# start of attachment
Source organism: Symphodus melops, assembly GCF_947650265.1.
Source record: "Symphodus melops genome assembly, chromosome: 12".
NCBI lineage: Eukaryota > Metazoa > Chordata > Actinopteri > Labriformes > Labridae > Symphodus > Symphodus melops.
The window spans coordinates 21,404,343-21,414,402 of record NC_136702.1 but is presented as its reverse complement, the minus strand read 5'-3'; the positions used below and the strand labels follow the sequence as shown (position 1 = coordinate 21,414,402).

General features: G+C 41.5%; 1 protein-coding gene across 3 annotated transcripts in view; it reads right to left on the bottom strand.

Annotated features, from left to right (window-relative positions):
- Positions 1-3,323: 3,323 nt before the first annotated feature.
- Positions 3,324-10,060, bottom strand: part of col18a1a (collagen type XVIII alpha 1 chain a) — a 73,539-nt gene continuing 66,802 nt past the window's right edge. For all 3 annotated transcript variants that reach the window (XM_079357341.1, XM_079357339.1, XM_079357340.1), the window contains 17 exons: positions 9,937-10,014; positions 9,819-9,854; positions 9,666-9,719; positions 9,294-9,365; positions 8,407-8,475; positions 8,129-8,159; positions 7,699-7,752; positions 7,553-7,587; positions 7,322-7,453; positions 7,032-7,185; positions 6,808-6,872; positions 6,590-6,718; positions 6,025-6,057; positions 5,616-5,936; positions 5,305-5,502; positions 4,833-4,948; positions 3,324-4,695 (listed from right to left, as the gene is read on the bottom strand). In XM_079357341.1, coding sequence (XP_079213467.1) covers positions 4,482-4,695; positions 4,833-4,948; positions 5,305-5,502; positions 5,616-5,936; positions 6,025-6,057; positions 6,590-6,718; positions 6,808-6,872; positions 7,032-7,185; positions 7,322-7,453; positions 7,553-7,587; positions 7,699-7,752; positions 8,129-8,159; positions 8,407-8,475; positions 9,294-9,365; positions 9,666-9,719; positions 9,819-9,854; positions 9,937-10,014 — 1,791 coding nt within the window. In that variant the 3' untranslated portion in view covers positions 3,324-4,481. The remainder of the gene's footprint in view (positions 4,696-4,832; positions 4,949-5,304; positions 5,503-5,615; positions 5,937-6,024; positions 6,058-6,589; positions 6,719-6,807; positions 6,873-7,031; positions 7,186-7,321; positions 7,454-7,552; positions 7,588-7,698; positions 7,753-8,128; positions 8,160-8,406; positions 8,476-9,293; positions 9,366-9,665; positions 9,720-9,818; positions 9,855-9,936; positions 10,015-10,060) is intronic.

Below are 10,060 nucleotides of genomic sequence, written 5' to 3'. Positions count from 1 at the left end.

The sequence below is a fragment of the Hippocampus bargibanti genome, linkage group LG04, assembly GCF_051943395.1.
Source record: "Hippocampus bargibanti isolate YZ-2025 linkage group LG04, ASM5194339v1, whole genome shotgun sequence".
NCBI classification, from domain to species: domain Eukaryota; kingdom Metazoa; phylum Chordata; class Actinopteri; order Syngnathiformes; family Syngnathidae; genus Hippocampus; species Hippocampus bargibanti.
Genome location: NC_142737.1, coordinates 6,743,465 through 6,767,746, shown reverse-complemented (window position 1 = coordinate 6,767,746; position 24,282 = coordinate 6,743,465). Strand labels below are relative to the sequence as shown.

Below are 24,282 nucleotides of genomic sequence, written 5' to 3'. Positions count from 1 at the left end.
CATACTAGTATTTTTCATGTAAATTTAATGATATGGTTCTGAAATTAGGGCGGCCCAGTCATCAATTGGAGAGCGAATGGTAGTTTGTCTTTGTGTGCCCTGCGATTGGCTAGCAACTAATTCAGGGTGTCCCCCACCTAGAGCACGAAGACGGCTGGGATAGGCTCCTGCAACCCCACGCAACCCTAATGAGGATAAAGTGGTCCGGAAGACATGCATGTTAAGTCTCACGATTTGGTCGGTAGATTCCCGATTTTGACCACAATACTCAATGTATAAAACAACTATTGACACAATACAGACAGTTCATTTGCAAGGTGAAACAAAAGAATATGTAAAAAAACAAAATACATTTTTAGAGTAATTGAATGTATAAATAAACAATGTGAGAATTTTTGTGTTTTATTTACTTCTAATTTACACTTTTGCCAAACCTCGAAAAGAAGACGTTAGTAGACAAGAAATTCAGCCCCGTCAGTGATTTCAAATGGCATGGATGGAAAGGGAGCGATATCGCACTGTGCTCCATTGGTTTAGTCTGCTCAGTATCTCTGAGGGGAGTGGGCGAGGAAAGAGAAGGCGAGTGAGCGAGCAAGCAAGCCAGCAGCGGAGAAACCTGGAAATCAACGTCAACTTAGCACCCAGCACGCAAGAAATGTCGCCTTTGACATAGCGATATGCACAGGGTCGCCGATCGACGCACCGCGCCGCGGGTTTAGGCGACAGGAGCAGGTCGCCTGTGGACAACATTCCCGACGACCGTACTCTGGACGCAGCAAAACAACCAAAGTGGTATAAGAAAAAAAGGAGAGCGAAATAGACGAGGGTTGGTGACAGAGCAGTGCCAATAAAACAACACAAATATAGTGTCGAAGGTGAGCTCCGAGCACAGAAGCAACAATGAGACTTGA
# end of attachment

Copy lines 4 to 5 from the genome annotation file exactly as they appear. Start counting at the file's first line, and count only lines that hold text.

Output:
The window spans coordinates 21,404,343-21,414,402 of record NC_136702.1 but is presented as its reverse complement, the minus strand read 5'-3'; the positions used below and the strand labels follow the sequence as shown (position 1 = coordinate 21,414,402).

General features: G+C 41.5%; 1 protein-coding gene across 3 annotated transcripts in view; it reads right to left on the bottom strand.